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HomeNewsWeak snow pack layers still pose a danger in BC's backcountry: Avalanche...

Weak snow pack layers still pose a danger in BC’s backcountry: Avalanche Canada

Avalanche Canada says we are not out of the woods yet when it comes to the unstable snowpack in BC.

So far this season, 12 people have died from avalanche-related activity.

Senior Forecaster, Simon Horton told Vista Radio that while the number of deaths isn’t record-breaking, it’s still above the seasonal average of 10.

“There have been worse years in recent memory. This includes the 2016 winter, 2009, and 2003 but still, we are quite concerned about the increased number of fatalities this year.”

There were 14 avalanche-related fatalities in BC in the winter of 2015-2016.

Horton added the majority of deaths and incidents have occurred in BC’s Interior region.

“Many of them have been involved in the same avalanche problem, which has been a weak layer of snow that’s been at the bottom of the snowpack across most of the interior this season.”

On March 1st, the Columbia Valley RCMP was notified of a slide that occurred in the area of Panorama.

In total, ten people were involved during the time of the incident, three of the skiers died while four others were injured. It had been determined multiple people had been heli-skiing in the area and were caught up in the avalanche.

This followed another fatal slide where two people passed away following an incident in Golden last month.

Both victims were among a group of five people who set off a slide outside the boundary of the ski area where the snowpack in the province’s Interior has been unstable for much of the winter season.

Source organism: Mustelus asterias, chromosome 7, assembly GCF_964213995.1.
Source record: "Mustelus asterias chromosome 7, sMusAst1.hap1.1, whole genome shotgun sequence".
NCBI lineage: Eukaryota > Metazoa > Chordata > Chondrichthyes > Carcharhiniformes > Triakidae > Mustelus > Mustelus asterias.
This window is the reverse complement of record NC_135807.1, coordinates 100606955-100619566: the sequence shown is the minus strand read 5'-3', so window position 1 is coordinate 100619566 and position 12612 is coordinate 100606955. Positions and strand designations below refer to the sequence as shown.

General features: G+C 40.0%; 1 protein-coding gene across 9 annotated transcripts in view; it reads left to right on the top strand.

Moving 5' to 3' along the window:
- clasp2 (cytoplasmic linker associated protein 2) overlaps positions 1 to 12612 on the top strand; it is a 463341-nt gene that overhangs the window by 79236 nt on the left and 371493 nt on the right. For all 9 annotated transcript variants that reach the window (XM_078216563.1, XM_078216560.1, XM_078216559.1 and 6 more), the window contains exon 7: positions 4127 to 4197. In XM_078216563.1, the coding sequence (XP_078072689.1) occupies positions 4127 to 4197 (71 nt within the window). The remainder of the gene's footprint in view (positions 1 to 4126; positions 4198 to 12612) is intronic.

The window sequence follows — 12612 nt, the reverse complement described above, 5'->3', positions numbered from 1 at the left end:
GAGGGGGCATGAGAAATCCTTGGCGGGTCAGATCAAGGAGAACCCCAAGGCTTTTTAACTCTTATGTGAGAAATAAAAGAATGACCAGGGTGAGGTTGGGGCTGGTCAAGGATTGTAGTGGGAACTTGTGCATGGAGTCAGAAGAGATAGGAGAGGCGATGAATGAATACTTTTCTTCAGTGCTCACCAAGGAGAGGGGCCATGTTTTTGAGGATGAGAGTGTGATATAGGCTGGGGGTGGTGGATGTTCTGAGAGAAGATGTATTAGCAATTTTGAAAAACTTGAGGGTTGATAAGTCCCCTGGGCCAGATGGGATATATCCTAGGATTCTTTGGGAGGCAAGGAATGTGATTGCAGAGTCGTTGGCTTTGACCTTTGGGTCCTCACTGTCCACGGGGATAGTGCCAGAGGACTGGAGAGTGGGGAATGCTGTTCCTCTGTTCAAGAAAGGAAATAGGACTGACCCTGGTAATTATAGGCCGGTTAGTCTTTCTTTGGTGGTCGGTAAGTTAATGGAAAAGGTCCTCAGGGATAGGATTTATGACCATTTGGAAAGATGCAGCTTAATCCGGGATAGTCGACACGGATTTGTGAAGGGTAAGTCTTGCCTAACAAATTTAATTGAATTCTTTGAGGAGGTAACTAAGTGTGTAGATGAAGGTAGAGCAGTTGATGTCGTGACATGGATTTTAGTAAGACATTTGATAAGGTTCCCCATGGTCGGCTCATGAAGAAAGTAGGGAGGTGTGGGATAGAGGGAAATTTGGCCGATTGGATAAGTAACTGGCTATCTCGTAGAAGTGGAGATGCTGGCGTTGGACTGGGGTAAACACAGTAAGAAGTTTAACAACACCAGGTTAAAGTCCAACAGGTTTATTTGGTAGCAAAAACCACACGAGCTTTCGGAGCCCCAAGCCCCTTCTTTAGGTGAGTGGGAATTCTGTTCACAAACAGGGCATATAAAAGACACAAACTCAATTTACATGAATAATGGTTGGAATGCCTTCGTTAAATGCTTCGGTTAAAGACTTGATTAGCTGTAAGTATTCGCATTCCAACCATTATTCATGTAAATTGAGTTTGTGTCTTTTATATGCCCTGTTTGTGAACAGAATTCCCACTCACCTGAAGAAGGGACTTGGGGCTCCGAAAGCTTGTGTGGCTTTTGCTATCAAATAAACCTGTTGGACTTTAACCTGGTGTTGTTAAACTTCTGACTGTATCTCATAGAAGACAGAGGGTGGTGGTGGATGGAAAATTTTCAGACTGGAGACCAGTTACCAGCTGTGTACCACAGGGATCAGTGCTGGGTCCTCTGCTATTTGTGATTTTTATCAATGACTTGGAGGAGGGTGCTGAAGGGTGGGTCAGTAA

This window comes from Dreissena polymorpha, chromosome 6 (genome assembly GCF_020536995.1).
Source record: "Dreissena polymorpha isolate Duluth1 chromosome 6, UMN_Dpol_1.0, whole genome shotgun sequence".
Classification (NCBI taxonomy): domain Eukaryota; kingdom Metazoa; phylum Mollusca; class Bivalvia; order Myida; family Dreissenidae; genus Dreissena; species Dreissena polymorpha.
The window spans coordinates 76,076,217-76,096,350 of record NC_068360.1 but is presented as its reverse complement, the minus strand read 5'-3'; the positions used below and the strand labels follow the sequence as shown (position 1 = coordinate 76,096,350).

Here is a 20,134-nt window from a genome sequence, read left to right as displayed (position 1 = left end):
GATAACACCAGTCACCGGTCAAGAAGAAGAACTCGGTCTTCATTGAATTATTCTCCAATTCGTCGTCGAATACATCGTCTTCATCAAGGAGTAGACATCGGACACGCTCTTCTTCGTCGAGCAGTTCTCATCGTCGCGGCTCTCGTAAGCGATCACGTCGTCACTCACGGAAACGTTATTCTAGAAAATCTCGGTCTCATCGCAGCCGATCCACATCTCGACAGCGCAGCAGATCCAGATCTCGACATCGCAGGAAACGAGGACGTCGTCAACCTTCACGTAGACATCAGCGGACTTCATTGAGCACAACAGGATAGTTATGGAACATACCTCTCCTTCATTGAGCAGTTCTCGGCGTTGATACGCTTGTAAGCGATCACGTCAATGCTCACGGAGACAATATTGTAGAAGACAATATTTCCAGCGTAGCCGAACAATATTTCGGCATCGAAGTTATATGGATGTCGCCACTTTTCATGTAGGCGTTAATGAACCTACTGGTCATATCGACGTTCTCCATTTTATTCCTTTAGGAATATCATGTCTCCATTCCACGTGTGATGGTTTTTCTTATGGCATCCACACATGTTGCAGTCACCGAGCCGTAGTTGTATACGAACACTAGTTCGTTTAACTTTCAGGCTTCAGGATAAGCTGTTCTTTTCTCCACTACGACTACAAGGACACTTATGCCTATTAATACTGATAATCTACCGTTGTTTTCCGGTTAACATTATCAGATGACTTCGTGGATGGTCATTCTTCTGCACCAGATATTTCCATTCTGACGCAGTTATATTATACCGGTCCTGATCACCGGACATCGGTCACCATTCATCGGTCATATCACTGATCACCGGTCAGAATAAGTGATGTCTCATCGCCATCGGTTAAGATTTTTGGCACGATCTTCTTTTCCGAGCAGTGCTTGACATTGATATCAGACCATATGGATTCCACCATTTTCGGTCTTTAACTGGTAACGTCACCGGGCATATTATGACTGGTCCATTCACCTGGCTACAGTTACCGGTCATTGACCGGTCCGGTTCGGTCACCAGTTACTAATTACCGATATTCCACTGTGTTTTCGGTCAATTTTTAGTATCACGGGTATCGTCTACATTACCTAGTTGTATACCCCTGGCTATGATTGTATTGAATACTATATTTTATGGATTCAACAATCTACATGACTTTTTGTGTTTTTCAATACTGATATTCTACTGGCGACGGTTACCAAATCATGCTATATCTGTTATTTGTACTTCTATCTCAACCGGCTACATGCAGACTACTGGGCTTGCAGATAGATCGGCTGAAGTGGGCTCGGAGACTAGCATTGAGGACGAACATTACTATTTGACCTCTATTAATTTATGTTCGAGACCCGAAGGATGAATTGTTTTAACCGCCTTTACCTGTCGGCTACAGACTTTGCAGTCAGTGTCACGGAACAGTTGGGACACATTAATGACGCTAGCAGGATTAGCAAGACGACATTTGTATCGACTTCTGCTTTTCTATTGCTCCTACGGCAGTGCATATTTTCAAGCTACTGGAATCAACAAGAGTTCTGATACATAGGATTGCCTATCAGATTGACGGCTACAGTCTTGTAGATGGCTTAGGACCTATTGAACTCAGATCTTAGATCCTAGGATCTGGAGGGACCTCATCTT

In January, two off-duty police officers from Nelson passed away after they were caught in an avalanche in southeastern B-C.

Nelson Police said the two were on snowmobiles when they were struck by the slide near the community of Kaslo.

During that same month, two people passed away while another sustained injuries following an incident near Mount McRae within the Alkolkolex tenure southeast of Revelstoke.

Horton stated while the current weather pattern has resulted in a low to moderate danger rating for the Northern Rockies region – there is a concern the steep, weak layers of snow in the backcountry will be problematic again, once the temperatures rise.

“With this current weather pattern, the avalanche danger has been relatively low. We have seen a decrease in reactivity in these weak layers that have been quite a problem but we are concerned that they will become a problem again once we see temperatures get above freezing in the alpine.”

“Generally, it’s safer in the morning when it’s cold than when it heats up and the avalanche danger increases – it’s more important about getting out of avalanche terrain during the heat of the day,” added Horton.

The Northern Rockies region has not been exempt from avalanche fatalities during the.

In February, two skiers were caught on an east-facing slope on Potato Peak, approximately three hours west of Williams Lake, and later passed away.

Avalanche Canada noted the skiers had accessed the area using snowmobiles but were skiing at the time of the accident.

The avalanche ran on a layer of facets approximately 30-40 centimeters up from the base of the snowpack.

In January, a Grande Prairie man died following an avalanche south of Valemount.

The incident, which was three hours southeast of Prince George was first reported by Avalanche Canada in the Oasis riding area, on a north-northeast aspect at 2100 metres.

Avalanche Canada’s forecasting season ends on April 25th but notes avalanches can occur at any time of the year, even in the summer.

 

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